Monday, April 02, 2012

No justice for workers

David Renton, in today's Morning Star, uses the occasion of the Coalition's latest attacks on workers' rights to expose the weakness of the employment tribunals as a means of obtaining justice for workers (http://www.morningstaronline.co.uk/content/view/full/117306).

As well as itemising the pitiful median levels of compensation awarded to workers found to have been treated unlawfully by employers, he makes the point that the extreme rarity of orders for reinstatement has had a knock on effect on the chances of success at in-house appeals against dismissal.

This certainly reflects my experience as a lay trade union representative in local government. As recently as twenty years ago, appeals against dismissal, heard by Panels of Councillors, were successful about half the time. Now reinstatement (by a panel of senior managers) is a rarity.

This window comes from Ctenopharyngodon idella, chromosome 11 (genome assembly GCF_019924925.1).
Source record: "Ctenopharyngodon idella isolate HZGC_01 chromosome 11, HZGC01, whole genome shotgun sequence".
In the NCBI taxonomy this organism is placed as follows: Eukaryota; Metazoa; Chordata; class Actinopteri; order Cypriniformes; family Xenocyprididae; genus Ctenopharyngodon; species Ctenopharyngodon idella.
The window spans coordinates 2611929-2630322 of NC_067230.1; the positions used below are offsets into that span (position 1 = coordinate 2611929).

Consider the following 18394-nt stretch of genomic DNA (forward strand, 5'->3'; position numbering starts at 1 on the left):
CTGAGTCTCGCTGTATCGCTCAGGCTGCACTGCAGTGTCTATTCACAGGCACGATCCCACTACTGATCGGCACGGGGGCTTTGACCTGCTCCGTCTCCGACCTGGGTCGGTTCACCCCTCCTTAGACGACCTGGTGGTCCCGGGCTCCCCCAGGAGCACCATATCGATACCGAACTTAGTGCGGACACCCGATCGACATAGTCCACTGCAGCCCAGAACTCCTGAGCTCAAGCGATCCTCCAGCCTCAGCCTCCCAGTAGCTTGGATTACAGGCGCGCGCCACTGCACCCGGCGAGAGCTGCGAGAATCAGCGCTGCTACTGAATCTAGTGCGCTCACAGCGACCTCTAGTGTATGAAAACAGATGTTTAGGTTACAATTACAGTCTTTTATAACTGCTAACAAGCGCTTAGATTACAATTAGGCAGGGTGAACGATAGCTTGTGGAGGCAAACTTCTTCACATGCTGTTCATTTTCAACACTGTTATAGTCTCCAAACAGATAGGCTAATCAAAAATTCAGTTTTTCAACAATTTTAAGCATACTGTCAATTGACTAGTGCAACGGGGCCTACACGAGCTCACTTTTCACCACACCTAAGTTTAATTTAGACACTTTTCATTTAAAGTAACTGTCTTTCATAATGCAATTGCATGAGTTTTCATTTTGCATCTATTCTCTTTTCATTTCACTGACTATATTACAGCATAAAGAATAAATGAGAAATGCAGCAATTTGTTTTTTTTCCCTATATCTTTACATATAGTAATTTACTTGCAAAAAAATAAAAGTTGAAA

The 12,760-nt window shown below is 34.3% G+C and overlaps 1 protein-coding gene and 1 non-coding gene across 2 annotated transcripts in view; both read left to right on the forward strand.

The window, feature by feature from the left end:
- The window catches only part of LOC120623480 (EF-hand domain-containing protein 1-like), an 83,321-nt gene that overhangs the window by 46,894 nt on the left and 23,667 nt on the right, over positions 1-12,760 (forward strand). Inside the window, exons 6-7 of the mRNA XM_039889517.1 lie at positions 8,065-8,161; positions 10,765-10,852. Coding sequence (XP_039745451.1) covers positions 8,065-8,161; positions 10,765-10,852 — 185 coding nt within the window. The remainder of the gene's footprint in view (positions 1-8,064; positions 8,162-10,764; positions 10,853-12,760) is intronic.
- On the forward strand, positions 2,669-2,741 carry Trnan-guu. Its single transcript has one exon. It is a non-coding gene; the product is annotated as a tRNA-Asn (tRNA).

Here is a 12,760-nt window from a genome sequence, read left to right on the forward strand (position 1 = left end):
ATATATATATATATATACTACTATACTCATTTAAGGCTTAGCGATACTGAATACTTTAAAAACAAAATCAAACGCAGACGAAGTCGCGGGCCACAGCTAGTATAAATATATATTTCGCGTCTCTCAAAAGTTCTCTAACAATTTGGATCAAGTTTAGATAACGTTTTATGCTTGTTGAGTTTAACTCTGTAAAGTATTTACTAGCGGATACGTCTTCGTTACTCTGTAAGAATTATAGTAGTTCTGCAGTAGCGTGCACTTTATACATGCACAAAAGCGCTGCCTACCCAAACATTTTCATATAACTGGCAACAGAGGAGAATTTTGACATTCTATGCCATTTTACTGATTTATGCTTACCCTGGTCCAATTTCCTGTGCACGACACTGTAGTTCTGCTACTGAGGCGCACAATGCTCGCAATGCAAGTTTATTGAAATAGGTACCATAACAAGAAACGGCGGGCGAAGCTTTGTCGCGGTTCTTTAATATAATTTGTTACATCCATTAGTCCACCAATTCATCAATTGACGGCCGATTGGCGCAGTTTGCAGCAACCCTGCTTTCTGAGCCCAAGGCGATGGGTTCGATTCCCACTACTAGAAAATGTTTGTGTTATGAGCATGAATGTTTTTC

The legal rights which the Coalition are pledged to undermine were built in the first place on the foundations of workplace trade union organisation. Employers, and Governments, conceded some limited rights to be treated fairly at work because our movement was strong.

The waning of justice at work has coincided with declining union density and organisation (except of course that it's not a coincidence).

It's that workplace organisation which we need to rebuild if we are going to resist the "hire and fire" workplace culture which the Government of Millionaires are seeking to foist on the millions.

We will, however, need to consider how we deal with the challenge of up front charges for lodging tribunal complaints. If a union backs a claim, believing it likely to succeed, workers will expect help to jump this new financial hurdle - and if we want to rebuild membership and organisation we need to deliver the goods when it comes to representation.
Sent using BlackBerry® from Orange

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